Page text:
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Are written contract's a necessity?

Discussion in 'Business Operations' started by WarriorLandscaping, Apr 8, 2018.

  1. WarriorLandscaping

    WarriorLandscaping LawnSite Senior Member
    Messages: 291

    Hey guys,

    I always send my client's online estimates and invoices that are up to date.

    Unless the customer asks, is it a necessity to have a written and signed contract for potential audit purposes in the future? (worst case scenario obviously)

    What is the most important documentation to keep in the records for each client?
    (I have printed all my invoices from the start and logged them)

    I have started signing contracts this year and wonder if its a necessity to keep it up.
    (I find most of my clients don't even ask, it's me asking)
  2. TPendagast

    TPendagast LawnSite Fanatic
    Messages: 17,507

    Contracts protect the contractor and the customer from he said/she said mid understandings or assumptions

    They aren’t really related to audits
    What audits are we talking about? IRS?
  3. turbo_

    turbo_ LawnSite Member
    Messages: 54

    What are you using for your online estimates? does it automatically store it to show as proof of work?
  4. weeze

    weeze LawnSite Fanatic
    Messages: 17,373

    no it's not necessary.
  5. Smith Lawn & Landscaping

    Smith Lawn & Landscaping LawnSite Senior Member
    Messages: 854

    Residential contracts not necessary but it does cover your a$$, now commercial that's a different story.
  6. Charles

    Charles Moderator, Friend, Angel
    Messages: 11,810

    I guess if I had a 12 month set fee, I would have contracts
  7. TPendagast

    TPendagast LawnSite Fanatic
    Messages: 17,507

    Store what?

    Contract states what you are going to do (scope of work)
    What they can expect (inclusions)
    What they need to pay extra for (exclusions)
    And how much it costs in what frequency

    And depending on your needs anything concerning cancellation

    For example
    You drive you to the customers lawn and you unload and they come out and say don’t do it.
    If you want to charge them because you’re out there
    Then you have a 24 hour cancel policy in the contract , if they don’t call you ahead of time, they’re getting charged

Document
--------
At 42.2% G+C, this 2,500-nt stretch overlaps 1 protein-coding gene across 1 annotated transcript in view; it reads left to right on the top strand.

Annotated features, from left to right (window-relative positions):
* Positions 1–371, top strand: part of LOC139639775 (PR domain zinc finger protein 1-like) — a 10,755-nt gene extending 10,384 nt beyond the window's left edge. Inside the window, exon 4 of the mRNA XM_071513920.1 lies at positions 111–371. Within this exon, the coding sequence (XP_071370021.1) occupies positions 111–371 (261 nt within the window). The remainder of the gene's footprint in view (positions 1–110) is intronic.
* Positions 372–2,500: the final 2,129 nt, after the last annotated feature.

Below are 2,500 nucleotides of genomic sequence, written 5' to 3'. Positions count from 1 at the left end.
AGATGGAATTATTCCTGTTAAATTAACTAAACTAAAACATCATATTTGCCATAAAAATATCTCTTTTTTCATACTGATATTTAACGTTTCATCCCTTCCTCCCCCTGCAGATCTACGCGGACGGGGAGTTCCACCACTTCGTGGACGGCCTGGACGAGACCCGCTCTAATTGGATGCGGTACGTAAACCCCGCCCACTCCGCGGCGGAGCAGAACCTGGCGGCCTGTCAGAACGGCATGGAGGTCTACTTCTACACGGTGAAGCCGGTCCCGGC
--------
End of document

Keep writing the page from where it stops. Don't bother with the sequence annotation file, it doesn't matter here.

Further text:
Other contingencies like
    Dog poo
    Yard art
    Kids toys
    Do you charge extra for this stuff?

    If you do
    Put it in your contract

    A contract doesn’t have to be the binding grip of death
    Just sign this acknowledging you saw the rules and the price
    Understand the definitions and here’s a copy for yourself Incase you have questions.

    You can email out your contracts or have them signed in person
    They sign them and email them back or hand them back to you

    I generally have all my contracts in pdf form

    For email purposes
    The email saying yes I agree/do the work is the same as a signature legally
    Keep the emails

    You can make sub folders right in outlook by customer name and any email they ever send you or you send them you move to their file

    Want to find the contract or track a conversation you had with them
    Go to outlook and find their folder
    Done did deal
    turbo_ likes this.
  8. Todd73

    Todd73 LawnSite Silver Member
    Male, from Florida
    Messages: 2,586

    My commercials have contracts. Residentials have Customer Agreements. Both outline the scope of the work to be completed and my policies. Eliminates the “I thought you said the price included ______?” problems from people who are either legitimately confused or trying to weasel more services for less money.
  9. TPendagast

    TPendagast LawnSite Fanatic
    Messages: 17,507

    What’s the real difference between contracts and signed agreements?

    I mean after all
    You’re a landscape contractor, not an agrrementer
    Bcoogan23 likes this.
  10. Todd73

    Todd73 LawnSite Silver Member
    Male, from Florida
    Messages: 2,586

    Nothing. Just don’t use the word “contract” with the residential customers as some, especially the geriatric crowd, are put off by the term.
    DIYOKC and That Guy Gary like this.

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